Why doesn’t the reward of more hard work after a job well done motivate the most productive workers to stay with an organization? How can employers successfully appreciate employees and motivate them to maximize productivity?
The current market for proficient and skilled workers is tight, and it is getting increasingly competitive.
As a result, businesses large and small are calling their workers to return to the office this summer and fall, perhaps with the anticipatory sense that, since “we built it, they will come.”
First impressions can be lasting impressions.
Unlike a verbal conversation, emails create perpetual, written records of business messaging. If executed well, email is an effective and expedient form of business communication, but confusing messaging can leave a lasting bad impression.
A growing belief that diversity is on the rise in the workplace is not enough to proactively and successfully create the ultimate competitive advantages that help businesses pivot, adapt and thrive in “the new future.”
Giving constructive feedback that focuses on employees’ goals and helps them do better work—and be better people—is imperative, especially during this pandemic, and allows each employee to thrive.
Corporate America can no longer get away with merely issuing token public statements on websites or social media supporting social justice issues.
Some companies have been caught flat-footed in their attempts to quickly train newly minted remote employees on the latest and most relevant computer skills.
A Gallup poll showed the number of men who view sexual harassment in the workplace as a major problem is declining.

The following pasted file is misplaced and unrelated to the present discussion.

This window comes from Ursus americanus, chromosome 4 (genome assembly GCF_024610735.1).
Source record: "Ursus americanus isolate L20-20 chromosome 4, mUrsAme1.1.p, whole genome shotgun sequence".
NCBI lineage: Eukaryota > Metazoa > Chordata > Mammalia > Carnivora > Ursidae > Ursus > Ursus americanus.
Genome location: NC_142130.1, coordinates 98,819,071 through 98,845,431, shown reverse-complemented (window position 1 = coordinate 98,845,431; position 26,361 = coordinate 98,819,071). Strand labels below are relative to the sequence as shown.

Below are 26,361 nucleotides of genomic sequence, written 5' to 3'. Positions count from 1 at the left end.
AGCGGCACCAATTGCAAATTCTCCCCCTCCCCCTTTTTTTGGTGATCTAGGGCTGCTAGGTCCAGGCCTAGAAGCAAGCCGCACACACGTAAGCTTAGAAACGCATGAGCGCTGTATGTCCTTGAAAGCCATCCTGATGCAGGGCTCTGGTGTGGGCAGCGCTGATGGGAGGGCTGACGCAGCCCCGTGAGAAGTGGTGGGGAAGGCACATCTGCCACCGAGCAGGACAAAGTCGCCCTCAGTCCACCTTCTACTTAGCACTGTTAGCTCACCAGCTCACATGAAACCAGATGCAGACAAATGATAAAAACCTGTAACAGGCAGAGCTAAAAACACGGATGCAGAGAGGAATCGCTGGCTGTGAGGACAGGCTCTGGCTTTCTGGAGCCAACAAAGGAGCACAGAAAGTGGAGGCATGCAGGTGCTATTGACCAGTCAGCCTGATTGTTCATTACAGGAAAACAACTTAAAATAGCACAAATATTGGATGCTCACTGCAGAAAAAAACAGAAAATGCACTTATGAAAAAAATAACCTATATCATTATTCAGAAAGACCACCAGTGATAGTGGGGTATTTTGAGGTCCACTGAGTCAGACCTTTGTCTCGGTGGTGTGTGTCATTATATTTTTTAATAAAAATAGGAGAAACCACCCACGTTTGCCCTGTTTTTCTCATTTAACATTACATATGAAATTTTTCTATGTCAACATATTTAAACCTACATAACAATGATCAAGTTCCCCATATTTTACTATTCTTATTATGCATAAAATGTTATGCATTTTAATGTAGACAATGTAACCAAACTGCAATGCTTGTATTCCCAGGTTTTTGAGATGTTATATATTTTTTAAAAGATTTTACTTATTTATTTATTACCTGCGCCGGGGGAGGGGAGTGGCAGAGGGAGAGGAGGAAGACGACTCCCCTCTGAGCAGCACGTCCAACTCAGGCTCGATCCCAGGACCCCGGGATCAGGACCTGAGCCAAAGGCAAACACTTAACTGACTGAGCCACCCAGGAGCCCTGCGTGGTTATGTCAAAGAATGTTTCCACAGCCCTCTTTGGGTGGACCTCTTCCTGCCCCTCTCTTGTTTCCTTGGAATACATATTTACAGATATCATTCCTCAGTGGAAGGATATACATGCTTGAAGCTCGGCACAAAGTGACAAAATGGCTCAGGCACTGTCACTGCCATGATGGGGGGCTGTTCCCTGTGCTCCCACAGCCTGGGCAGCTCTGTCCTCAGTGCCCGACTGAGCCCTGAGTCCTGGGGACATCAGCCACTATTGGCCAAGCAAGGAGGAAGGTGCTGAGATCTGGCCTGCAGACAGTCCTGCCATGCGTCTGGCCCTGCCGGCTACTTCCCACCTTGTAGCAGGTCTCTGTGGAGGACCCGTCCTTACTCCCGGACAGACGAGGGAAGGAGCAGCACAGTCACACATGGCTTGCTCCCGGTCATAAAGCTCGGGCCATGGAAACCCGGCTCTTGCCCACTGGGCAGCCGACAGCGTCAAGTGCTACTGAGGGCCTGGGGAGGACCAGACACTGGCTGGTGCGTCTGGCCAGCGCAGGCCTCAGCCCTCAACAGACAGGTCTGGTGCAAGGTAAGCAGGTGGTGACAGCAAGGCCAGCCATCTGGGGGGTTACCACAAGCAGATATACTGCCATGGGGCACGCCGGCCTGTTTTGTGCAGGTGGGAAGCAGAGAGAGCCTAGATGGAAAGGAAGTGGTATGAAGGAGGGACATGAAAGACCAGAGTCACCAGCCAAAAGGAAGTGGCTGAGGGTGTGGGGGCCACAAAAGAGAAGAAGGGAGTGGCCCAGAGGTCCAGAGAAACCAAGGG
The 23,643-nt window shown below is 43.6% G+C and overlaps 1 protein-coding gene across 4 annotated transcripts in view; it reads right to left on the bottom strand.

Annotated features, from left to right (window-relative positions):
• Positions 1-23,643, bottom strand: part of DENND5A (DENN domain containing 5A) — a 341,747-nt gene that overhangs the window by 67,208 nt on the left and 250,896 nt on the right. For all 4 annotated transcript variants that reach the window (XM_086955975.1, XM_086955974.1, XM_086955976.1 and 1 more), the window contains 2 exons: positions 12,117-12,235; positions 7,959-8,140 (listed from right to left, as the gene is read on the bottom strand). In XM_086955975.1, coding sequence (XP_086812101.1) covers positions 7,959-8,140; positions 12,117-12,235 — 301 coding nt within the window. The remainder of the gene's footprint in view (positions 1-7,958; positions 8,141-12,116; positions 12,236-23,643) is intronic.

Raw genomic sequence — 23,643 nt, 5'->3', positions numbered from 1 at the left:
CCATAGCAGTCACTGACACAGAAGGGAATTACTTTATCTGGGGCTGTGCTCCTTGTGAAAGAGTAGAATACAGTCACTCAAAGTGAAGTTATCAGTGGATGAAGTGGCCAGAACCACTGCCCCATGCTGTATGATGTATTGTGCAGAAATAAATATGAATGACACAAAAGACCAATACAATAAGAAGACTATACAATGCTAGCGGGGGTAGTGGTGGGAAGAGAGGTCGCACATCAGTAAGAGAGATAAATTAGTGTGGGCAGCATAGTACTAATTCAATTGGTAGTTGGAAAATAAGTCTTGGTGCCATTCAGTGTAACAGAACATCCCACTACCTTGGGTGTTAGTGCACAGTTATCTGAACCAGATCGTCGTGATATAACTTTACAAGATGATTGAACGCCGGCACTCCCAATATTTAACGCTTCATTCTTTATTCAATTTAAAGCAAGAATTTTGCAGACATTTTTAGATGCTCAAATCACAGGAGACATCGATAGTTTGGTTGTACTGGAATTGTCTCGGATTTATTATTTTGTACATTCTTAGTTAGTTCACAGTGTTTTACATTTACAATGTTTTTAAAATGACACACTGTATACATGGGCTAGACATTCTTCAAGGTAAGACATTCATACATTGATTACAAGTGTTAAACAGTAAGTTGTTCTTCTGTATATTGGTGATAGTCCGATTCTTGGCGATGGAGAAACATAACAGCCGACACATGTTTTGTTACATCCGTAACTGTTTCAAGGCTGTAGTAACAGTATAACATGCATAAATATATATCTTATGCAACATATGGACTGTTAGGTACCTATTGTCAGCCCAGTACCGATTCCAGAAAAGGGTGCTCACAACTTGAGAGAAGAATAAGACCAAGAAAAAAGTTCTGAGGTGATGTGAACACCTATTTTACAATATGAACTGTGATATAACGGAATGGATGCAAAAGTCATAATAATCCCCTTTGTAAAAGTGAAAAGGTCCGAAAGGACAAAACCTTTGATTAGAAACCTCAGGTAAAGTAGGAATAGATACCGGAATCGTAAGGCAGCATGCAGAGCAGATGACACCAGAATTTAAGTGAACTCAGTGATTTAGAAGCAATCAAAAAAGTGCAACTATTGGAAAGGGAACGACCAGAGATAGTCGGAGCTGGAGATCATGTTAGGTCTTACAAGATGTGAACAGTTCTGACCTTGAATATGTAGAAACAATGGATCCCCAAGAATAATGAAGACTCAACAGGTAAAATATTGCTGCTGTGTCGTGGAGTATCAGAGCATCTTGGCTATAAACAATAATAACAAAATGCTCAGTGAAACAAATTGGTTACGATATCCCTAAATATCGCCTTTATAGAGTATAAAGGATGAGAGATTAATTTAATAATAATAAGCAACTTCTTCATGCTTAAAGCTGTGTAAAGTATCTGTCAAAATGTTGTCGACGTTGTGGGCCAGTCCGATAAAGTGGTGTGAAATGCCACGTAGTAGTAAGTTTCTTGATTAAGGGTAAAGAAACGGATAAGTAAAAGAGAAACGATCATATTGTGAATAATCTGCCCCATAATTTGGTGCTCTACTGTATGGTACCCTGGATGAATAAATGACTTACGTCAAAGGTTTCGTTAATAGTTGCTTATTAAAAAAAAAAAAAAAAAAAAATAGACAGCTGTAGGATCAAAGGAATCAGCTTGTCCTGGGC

Remember that effective executive presence is not alluring charm or likeableness. Rather, it’s the product of temperament, competencies and skills.
Business leaders, managers and entrepreneurs should encourage intelligent failure to promote growth and innovation and to keep their organizations ahead of the curve.
It may be argued that the importance of negotiating for consumer goods, even big-ticket items, is not as important as big business deals. However, most big deals are built on a series of smaller deals that use effective negotiation strategies and techniques.
Indianapolis needs to attract out-of-state millennials. And this needs to happen quickly. Perhaps the best starting point for shifting workforce demographics is to look around and see which states are successfully attracting millennials.
Effective feedback is imperative to helping a workplace thrive—whether by increasing and maintaining quality performance from employees, improving flaws, helping with new skills, or creating a growth mindset in employees.
What should managers do? Should they encourage employees to limit discussion to safe topics like movies, the weather and how much they hate potholes?
A study highlighted in Harvard Business Review shows starting salaries of male MBAs from Carnegie Mellon were almost $4,000 higher than those of female MBAs. The researchers said that’s because most of the women “simply accepted the employer’s initial salary offer.”
Effective communication in the workplace among people from diverse cultures can be especially challenging, especially between a head office located overseas and the regional units in the Indianapolis metro area.
The good news is, people don’t expect online perfection from even the savviest leaders. People understand that leaders are bound to make mistakes when using online platforms to connect with stakeholders, share knowledge and increase transparency.